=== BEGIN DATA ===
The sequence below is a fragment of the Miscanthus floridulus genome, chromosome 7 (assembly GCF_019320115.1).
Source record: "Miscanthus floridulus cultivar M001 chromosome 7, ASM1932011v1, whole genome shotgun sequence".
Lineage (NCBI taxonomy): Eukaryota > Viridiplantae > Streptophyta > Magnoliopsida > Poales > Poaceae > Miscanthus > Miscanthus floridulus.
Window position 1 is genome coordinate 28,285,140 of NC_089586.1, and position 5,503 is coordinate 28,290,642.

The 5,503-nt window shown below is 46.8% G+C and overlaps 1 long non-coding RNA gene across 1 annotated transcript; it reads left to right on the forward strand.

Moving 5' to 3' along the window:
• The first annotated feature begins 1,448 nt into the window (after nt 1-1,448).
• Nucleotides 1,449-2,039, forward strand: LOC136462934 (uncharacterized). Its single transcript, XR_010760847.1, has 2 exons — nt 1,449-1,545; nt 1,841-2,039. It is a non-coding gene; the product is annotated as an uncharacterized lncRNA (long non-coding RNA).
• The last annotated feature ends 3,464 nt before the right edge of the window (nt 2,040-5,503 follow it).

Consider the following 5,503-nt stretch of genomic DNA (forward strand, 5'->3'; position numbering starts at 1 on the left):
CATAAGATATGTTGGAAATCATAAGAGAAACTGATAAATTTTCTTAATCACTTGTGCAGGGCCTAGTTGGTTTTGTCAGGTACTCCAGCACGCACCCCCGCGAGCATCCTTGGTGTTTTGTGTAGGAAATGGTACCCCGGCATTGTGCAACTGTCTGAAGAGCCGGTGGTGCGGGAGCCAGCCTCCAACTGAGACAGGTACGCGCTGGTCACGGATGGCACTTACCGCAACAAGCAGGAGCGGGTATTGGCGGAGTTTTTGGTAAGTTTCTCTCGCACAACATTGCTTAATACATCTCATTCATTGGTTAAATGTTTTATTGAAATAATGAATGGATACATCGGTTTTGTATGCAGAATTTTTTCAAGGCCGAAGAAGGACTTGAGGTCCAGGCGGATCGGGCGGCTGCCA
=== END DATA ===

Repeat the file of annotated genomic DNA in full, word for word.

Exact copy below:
The sequence below is a fragment of the Miscanthus floridulus genome, chromosome 7 (assembly GCF_019320115.1).
Source record: "Miscanthus floridulus cultivar M001 chromosome 7, ASM1932011v1, whole genome shotgun sequence".
Lineage (NCBI taxonomy): Eukaryota > Viridiplantae > Streptophyta > Magnoliopsida > Poales > Poaceae > Miscanthus > Miscanthus floridulus.
Window position 1 is genome coordinate 28,285,140 of NC_089586.1, and position 5,503 is coordinate 28,290,642.

The 5,503-nt window shown below is 46.8% G+C and overlaps 1 long non-coding RNA gene across 1 annotated transcript; it reads left to right on the forward strand.

Moving 5' to 3' along the window:
• The first annotated feature begins 1,448 nt into the window (after nt 1-1,448).
• Nucleotides 1,449-2,039, forward strand: LOC136462934 (uncharacterized). Its single transcript, XR_010760847.1, has 2 exons — nt 1,449-1,545; nt 1,841-2,039. It is a non-coding gene; the product is annotated as an uncharacterized lncRNA (long non-coding RNA).
• The last annotated feature ends 3,464 nt before the right edge of the window (nt 2,040-5,503 follow it).

Consider the following 5,503-nt stretch of genomic DNA (forward strand, 5'->3'; position numbering starts at 1 on the left):
CATAAGATATGTTGGAAATCATAAGAGAAACTGATAAATTTTCTTAATCACTTGTGCAGGGCCTAGTTGGTTTTGTCAGGTACTCCAGCACGCACCCCCGCGAGCATCCTTGGTGTTTTGTGTAGGAAATGGTACCCCGGCATTGTGCAACTGTCTGAAGAGCCGGTGGTGCGGGAGCCAGCCTCCAACTGAGACAGGTACGCGCTGGTCACGGATGGCACTTACCGCAACAAGCAGGAGCGGGTATTGGCGGAGTTTTTGGTAAGTTTCTCTCGCACAACATTGCTTAATACATCTCATTCATTGGTTAAATGTTTTATTGAAATAATGAATGGATACATCGGTTTTGTATGCAGAATTTTTTCAAGGCCGAAGAAGGACTTGAGGTCCAGGCGGATCGGGCGGCTGCCA